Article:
1 jalapeno, seeds and veins removed
kosher salt, to taste


Preheat oven to 425 degrees. Spread the baby corn on a parchment lined baking sheet and toss with olive oil, tajin and salt. Roast for 25 minutes or until slightly charred.

While the corn is roasting, combine the crema ingredients in a food processor or blender and blend until smooth.

Spread the crema on a platter and top with roasted corn, Finish with crumbled feta and cilantro.

Related Recipes:

grilled corn with za’atar garlic butter
watermelon corn salsa

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Liliane’s Dafina

Ever since I had dafina at the home of Moshe and Titi Haliwa in Marrakesh a few months ago, I’ve been dreaming about it. Unlike bean-heavy Ashkenazi cholent, dafina is a Morrocan stew that’s loaded with meat, bones, chickpeas, rice, wheat berries, potatoes and eggs! I love that the components are cooked separately in little packets and that there’s something for everyone in this loaded overnight stew.

A little while ago, I attempted to make dafina but it was an absolute fail! It was tasteless and watery, and the delicious kishke stuffing that Titi had made with ground beef, bread crumbs and ground almonds came out like dry cardboard. I rarely fail so badly at recipes, but I knew I needed a real Moroccan grandma to teach me the ropes! Luckily, Brigitte Dayan, a longtime follower, invited me to join her mom and sisters one Friday afternoon to learn to make dafina together! They put out an amazing spread of some of Liliane’s homemade Moroccan pastries, and we got to work making dafina and boulettes – the most delicious Moroccan meatballs (recipe coming soon)

Of course Moroccan grandmothers never measure, so I was so grateful that Liliane took the time to roughly measure the ingredients with me. It was so clear to me how much love she puts into her dishes, and she even got all dolled up to cook together! Liliane told me all about her life growing up in Morocco, and how she once hosted the prince for a Shabbos meal! She shared how everyone in town would bring their dafina pot on Friday’s to be cooked in one central area, and then they would pick them up on Shabbat afternoon, or have a local muslim deliver it. Sometimes you would get the wrong pot (her mom put a special sign on the handle)! Liliane’s recipe is very savory, while the one Titi had made was more on the sweet side (she adds dried dates) but feel free to play around and make it your own!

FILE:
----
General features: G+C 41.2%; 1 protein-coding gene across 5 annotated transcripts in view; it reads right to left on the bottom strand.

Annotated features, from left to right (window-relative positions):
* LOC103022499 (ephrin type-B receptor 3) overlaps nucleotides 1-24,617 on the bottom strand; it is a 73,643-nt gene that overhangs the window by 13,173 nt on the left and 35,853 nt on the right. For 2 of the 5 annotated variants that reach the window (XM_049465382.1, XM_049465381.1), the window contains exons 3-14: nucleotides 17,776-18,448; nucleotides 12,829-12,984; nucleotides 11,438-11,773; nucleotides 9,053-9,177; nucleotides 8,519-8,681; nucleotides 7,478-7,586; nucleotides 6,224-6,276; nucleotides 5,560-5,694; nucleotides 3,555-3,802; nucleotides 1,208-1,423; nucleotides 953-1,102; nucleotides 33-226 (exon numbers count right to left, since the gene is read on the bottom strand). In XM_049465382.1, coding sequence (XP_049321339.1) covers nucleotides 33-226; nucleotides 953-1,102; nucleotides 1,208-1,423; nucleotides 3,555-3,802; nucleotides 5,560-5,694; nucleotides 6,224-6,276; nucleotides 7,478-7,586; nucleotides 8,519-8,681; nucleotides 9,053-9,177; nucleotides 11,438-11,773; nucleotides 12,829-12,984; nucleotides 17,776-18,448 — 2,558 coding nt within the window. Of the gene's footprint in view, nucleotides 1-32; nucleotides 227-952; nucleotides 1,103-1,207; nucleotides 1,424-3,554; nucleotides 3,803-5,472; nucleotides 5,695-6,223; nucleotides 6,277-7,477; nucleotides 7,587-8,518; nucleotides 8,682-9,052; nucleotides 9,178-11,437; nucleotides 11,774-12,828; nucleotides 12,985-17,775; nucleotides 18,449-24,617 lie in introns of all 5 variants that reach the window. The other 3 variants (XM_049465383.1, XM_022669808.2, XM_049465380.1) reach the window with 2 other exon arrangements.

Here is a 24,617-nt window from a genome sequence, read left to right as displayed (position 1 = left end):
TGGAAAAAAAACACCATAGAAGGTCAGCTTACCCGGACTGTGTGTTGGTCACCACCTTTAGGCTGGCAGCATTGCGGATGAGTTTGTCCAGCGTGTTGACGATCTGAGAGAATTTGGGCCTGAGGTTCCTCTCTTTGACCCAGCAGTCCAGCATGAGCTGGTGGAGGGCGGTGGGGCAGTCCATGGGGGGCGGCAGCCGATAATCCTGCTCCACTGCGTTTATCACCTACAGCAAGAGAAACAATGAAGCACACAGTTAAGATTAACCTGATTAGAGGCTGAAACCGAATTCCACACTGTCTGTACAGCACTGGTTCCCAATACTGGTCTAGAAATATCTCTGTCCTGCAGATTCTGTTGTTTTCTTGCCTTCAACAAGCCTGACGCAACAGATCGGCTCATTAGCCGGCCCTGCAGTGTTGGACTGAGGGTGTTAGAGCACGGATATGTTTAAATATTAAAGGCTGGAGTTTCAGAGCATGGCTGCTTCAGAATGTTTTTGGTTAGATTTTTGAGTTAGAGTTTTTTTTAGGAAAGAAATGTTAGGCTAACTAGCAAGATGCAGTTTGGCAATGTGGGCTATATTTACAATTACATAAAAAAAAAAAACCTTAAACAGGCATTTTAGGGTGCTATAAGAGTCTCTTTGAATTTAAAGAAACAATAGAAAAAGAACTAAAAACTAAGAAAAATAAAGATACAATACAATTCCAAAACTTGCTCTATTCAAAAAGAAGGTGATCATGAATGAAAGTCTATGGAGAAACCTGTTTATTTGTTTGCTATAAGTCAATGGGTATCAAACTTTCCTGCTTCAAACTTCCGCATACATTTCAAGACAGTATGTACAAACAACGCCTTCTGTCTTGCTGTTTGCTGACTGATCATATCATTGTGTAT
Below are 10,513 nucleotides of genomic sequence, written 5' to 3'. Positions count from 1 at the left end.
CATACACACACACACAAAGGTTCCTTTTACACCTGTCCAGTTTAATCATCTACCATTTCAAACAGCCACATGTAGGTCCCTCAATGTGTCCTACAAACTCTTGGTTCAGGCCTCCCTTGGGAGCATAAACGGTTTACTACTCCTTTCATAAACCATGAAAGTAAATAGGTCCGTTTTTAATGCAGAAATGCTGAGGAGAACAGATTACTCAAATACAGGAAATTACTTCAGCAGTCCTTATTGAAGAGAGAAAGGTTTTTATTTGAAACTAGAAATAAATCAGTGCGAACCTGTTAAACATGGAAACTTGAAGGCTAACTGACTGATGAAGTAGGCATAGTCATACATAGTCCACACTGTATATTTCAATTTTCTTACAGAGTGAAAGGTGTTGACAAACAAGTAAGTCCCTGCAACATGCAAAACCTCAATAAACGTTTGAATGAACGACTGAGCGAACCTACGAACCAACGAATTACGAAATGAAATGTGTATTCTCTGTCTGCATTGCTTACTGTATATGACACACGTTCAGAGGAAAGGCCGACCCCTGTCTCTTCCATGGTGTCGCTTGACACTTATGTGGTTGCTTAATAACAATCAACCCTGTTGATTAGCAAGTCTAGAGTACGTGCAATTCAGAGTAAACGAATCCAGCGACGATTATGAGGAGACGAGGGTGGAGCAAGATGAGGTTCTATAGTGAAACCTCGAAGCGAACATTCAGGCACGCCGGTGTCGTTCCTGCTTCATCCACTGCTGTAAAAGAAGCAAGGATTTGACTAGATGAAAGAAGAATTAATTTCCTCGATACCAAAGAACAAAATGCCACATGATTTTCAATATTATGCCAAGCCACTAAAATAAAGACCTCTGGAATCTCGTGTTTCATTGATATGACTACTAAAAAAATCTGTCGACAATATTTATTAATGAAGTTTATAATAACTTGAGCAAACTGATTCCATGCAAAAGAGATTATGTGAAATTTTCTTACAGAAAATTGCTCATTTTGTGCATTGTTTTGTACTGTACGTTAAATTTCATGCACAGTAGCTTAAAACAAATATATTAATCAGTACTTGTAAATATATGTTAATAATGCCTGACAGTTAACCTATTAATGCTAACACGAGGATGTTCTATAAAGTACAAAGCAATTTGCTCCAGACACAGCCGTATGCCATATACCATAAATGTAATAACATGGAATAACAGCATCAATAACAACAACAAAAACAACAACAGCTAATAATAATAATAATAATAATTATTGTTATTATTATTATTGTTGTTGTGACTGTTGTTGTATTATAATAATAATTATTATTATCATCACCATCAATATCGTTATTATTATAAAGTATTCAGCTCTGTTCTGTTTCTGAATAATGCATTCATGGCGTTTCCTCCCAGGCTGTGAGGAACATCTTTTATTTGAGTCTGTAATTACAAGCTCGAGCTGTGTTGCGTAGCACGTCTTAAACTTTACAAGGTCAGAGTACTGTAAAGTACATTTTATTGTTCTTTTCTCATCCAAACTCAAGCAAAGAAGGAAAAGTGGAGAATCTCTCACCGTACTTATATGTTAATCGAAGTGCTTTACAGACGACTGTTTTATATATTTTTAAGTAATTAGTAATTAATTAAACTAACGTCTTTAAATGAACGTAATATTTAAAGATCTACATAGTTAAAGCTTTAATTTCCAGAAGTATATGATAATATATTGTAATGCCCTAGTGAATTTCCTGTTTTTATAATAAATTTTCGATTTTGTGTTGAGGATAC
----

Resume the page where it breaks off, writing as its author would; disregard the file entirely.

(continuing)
Does your family have a secret dafina ingredient? Share it in the comments below!

Thank you so much to the Dayan family for welcoming me in your home to cook dafina together! I had a blast!

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Instant Pot Barbacoa Beef

This week, my foodie friends and I decided to throw a dumpling party, where each attendee contributed another dumpling from around the world! You can watch a roundup here! I decided to go with tamales since I’ve always wanted to learn to make them the authentic way. First, I researched barbacoa recipes for the tamale filling (which you can also fill with beans, pulled chicken, cheese or veggies).

Barbacoa is actually the Spanish word for barbecue. It generally refers to meats over an open fire, but in Mexico, barbacoa evolved into a specific cooking style in which meat is slowly cooked in a pit dug into the ground, which is covered with agave leaves. Cooking the meat sealed in a pit steams the meat by sealing in the moisture while also imparting it with smoky flavor. Home cooks adapted barbacoa to the kitchen and converted it into braised beef, which works well in the Instant Pot or crockpot.

Barbacoa is typically made out of tougher cuts of meat, goat or lamb that require long, slow cooking times. Chuck roast, brisket and beef cheeks are common, but I used deckel because it’s a budget friendly with good marbeling. While tough, the meat breaks down into tender pulled beef in the Instant Pot.

The tamales were a huge hit at the party (full recipe coming soon), and I used my leftover meat to make pulled beef tacos for dinner the next night. I love that this recipe is spicy, savory and full of flavor, different from the sweet pulled beef I’m used to eating. Give it a try!


Related Recipes:

Blogoversary BBQ Brisket
easiest crockpot pulled beef
skirt steak tacos